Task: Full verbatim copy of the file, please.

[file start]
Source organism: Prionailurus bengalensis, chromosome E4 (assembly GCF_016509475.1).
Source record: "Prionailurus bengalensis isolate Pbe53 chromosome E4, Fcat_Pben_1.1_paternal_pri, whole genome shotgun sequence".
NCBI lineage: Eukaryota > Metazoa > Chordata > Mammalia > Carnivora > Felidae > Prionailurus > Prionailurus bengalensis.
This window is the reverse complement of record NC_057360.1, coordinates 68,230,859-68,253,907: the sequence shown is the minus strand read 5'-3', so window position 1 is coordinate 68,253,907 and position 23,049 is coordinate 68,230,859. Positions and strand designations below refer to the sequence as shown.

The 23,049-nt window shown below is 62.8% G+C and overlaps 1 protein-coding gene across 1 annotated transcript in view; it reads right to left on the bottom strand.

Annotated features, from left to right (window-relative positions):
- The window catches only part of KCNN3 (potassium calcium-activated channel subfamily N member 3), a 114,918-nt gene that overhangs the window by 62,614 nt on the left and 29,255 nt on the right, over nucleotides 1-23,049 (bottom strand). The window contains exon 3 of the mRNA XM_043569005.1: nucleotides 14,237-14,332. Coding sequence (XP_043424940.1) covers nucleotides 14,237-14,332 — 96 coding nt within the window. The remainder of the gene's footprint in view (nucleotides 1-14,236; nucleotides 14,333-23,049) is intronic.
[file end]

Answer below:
Source organism: Prionailurus bengalensis, chromosome E4 (assembly GCF_016509475.1).
Source record: "Prionailurus bengalensis isolate Pbe53 chromosome E4, Fcat_Pben_1.1_paternal_pri, whole genome shotgun sequence".
NCBI lineage: Eukaryota > Metazoa > Chordata > Mammalia > Carnivora > Felidae > Prionailurus > Prionailurus bengalensis.
This window is the reverse complement of record NC_057360.1, coordinates 68,230,859-68,253,907: the sequence shown is the minus strand read 5'-3', so window position 1 is coordinate 68,253,907 and position 23,049 is coordinate 68,230,859. Positions and strand designations below refer to the sequence as shown.

The 23,049-nt window shown below is 62.8% G+C and overlaps 1 protein-coding gene across 1 annotated transcript in view; it reads right to left on the bottom strand.

Annotated features, from left to right (window-relative positions):
- The window catches only part of KCNN3 (potassium calcium-activated channel subfamily N member 3), a 114,918-nt gene that overhangs the window by 62,614 nt on the left and 29,255 nt on the right, over nucleotides 1-23,049 (bottom strand). The window contains exon 3 of the mRNA XM_043569005.1: nucleotides 14,237-14,332. Coding sequence (XP_043424940.1) covers nucleotides 14,237-14,332 — 96 coding nt within the window. The remainder of the gene's footprint in view (nucleotides 1-14,236; nucleotides 14,333-23,049) is intronic.